by Andrew Cosby & Johanna Stokes (writers), Axel Medellin Machain (art), Andres Lozano (colors), and Johnny Lowe (letters)
The Story: We finally get to see Mr. Stuffins beat some faces as the NSA attacks Zach’s home and family.
What’s Good: This quiet title really came out of nowhere. After reading this issue and the last in quick succession, I can safely say that this miniseries is fantastic! One part action movie, one part “Toy Story,” there’s simply nothing else like this right now.
The most evident strong-point for this series is without a doubt the writing. Zach really does sound like a genuine nine-year-old, which is quite the achievement considering the number of comics that sport children who either sound too mature or too moronic. Meanwhile, nearly everything that comes out of Stuffins’ mouth is as hilarious as you’d expect. Hearing an action hero’s voice come from a teddy bear never gets old. In this issue though, Cosby & Stokes write him particularly well; they not only succeed in making him a badass, but this month, he becomes more multifaceted, showing a softer side as well as hinting at how lost and confused he really is. You’ll witness the teddy bear manage to become a real character and not just a mere walking punch-line.
The main attraction of this issue though is seeing Mr. Stuffins in action, and I can assure you that it delivers. Seeing a teddy bear kick the asses of twenty highly-trained commandos, with banter, is just as awesome as it sounds and watching him stitch his shoulder afterwards, calling it a “fleshwound” as he bites the thread with his teeth, really sums up this series.
Machain continues to shine on pencils, giving the book a “Disney Channel” feel. It looks like the afternoon cartoon that you’ve always wished existed. I continue to adore Machain’s work on Stuffins himself. It’s amazing how much character Machain is able to give a relatively drab-looking, plain brown teddy bear. As was the case last issue, a good part of this comes thanks to Stuffins’ facial expressions, particularly his perpetual “Steven Seagal like” scowl. Stuffins’ face alone is enough to guarantee laughs.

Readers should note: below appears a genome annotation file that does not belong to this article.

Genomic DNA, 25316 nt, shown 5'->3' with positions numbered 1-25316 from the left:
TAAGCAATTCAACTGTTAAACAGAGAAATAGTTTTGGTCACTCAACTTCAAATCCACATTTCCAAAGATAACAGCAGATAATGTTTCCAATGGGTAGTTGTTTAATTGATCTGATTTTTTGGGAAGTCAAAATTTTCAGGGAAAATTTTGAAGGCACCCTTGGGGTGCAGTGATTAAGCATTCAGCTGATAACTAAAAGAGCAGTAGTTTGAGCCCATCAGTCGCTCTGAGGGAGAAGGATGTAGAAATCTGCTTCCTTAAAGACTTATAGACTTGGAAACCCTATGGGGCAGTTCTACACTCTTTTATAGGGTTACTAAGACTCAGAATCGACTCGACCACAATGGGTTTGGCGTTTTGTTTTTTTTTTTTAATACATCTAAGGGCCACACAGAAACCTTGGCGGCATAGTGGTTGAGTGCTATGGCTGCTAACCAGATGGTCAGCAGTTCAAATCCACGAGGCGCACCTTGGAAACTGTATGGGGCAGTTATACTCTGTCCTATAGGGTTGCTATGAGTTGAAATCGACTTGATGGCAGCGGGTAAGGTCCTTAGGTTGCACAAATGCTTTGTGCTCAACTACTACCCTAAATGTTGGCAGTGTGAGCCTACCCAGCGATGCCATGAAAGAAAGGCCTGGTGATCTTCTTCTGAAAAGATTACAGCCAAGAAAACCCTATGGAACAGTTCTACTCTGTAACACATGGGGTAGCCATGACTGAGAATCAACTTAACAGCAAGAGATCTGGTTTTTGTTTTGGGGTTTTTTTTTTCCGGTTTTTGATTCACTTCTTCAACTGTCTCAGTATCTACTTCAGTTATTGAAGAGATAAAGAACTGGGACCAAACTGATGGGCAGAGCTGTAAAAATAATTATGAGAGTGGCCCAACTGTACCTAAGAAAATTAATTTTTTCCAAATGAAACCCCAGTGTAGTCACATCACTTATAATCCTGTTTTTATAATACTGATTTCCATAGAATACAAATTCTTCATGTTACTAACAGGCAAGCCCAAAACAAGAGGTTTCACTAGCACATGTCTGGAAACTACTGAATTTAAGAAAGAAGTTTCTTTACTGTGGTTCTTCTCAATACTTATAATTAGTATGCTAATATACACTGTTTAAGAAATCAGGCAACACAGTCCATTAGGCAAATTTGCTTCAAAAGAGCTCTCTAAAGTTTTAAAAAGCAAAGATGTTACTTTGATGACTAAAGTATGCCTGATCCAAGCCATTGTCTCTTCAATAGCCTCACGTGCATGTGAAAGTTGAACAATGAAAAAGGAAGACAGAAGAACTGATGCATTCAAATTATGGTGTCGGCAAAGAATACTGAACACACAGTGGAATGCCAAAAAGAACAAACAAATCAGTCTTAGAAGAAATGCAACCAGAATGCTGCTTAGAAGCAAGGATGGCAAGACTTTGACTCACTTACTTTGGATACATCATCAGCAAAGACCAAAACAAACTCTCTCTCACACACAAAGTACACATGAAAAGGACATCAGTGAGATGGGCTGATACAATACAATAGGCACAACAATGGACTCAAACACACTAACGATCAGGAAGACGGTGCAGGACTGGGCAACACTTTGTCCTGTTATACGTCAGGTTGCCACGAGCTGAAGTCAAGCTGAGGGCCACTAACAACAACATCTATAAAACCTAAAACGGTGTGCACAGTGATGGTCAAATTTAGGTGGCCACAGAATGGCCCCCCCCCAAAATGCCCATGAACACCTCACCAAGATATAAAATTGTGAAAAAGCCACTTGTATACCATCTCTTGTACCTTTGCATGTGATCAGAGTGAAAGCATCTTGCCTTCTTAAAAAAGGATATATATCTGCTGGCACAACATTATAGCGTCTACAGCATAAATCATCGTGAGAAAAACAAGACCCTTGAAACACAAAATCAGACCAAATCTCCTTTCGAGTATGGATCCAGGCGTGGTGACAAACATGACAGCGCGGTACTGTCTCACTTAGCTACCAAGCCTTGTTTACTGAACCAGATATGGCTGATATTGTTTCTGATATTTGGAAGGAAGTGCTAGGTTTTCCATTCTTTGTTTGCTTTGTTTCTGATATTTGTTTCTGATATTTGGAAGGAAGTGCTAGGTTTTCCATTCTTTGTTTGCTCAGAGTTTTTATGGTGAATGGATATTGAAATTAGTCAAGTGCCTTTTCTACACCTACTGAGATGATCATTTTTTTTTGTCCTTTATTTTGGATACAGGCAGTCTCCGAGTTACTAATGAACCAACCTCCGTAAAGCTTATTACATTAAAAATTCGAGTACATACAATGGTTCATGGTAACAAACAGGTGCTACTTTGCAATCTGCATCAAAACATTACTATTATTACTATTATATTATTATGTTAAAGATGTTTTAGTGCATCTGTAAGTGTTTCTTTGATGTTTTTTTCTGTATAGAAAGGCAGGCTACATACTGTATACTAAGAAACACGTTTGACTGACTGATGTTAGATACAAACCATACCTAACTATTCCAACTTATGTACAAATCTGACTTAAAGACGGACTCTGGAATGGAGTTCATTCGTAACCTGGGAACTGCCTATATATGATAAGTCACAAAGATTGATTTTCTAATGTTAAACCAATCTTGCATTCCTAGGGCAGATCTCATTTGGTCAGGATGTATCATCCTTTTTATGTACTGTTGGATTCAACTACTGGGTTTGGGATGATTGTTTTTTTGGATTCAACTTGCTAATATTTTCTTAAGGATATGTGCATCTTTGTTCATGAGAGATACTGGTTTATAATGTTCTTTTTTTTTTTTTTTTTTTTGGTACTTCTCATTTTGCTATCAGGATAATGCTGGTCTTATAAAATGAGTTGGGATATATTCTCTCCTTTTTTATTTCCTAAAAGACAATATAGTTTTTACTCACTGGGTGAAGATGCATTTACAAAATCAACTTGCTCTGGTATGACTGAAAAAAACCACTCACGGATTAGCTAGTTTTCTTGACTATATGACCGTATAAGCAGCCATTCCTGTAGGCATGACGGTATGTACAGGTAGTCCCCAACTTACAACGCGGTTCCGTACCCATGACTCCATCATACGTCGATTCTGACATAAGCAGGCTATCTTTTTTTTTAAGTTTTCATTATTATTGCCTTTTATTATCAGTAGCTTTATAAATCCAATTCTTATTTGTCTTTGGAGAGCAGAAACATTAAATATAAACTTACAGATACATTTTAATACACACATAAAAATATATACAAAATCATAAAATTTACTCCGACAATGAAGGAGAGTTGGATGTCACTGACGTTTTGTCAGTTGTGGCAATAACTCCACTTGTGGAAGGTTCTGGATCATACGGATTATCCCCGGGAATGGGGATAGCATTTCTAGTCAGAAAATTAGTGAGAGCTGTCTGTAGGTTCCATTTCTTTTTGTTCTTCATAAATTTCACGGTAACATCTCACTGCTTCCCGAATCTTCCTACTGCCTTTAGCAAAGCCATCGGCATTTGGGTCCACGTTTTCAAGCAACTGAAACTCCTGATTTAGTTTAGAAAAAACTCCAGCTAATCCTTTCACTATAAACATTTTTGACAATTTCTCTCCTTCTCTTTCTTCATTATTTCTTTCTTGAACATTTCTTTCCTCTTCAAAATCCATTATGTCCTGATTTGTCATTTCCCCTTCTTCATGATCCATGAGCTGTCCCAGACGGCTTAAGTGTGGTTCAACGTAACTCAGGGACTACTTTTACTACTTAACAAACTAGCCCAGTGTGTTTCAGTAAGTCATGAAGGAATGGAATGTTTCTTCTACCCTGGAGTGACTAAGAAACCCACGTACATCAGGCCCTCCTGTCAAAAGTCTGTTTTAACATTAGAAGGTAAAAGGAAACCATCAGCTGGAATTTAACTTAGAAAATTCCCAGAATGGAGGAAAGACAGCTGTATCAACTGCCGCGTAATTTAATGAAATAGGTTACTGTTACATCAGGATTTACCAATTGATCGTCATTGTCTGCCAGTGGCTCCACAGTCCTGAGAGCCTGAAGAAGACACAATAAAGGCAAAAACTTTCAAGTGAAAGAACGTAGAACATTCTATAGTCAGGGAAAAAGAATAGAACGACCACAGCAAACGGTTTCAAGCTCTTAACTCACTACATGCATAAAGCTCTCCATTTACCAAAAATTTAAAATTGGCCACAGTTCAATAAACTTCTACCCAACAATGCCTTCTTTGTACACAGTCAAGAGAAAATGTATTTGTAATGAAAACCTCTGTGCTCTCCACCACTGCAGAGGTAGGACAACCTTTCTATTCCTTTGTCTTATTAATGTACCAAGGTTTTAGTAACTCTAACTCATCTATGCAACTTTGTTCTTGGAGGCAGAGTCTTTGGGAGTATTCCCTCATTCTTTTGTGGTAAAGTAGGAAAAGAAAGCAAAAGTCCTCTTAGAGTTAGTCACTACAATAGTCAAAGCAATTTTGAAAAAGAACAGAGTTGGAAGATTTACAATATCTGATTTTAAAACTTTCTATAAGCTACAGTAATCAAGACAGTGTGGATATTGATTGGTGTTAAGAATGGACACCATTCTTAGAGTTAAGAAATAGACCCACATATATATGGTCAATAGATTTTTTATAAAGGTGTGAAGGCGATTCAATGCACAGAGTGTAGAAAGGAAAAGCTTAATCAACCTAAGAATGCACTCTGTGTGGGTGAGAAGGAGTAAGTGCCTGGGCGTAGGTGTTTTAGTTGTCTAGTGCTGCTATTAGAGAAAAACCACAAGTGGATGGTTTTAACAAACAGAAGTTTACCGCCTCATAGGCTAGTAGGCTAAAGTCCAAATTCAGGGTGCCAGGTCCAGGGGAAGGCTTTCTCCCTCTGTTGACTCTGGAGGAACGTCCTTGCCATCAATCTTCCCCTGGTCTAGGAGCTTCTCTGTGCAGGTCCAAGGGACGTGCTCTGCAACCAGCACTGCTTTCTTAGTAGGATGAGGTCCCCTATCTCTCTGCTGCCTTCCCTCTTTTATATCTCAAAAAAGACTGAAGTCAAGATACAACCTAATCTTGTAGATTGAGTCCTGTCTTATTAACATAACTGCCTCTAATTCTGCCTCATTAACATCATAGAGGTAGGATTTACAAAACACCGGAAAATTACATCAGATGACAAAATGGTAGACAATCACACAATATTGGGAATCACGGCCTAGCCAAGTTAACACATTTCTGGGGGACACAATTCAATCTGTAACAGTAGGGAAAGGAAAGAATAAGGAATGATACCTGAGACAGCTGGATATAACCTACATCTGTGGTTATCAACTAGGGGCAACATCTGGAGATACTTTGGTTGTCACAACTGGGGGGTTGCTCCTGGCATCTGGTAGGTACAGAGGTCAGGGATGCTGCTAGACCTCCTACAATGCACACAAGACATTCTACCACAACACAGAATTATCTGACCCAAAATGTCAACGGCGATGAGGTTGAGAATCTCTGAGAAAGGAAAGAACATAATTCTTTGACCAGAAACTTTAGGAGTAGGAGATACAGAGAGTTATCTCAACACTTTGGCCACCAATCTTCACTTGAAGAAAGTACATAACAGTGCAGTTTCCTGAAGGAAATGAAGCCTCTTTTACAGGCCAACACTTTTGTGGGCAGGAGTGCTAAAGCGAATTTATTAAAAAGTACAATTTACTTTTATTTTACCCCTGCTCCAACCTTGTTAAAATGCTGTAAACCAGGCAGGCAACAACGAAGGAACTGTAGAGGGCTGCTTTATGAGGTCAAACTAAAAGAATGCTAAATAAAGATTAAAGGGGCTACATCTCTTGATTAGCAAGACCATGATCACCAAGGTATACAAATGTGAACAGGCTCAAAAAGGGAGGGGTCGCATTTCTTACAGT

What’s Not So Good: Not a lot to say against this comic really. I did however notice a couple of mishaps with the art. One frame showed Stuffins and Zach running up a flight of stairs, only for the next frame to see them standing at the bottom of those same stairs. In another case, a character’s gray suit magically turns brown for a frame. These are the only two such errors in the book, but they are head-scratchers.
Also, Cosby and Stokes occasionally like to use dialogue snippets to segue from one page to another. However, I’m not sure why they opted to use word bubbles instead of textboxes, as the end result is a little confusing.
Conclusion: Mr. Stuffins continues to be one of the funniest comics I’ve ever read. With it’s lead character and its “family drama” backstory, it plays out like a Pixar movie. This is a book that will make even the most hardened “mature comics” reader feel like a kid again.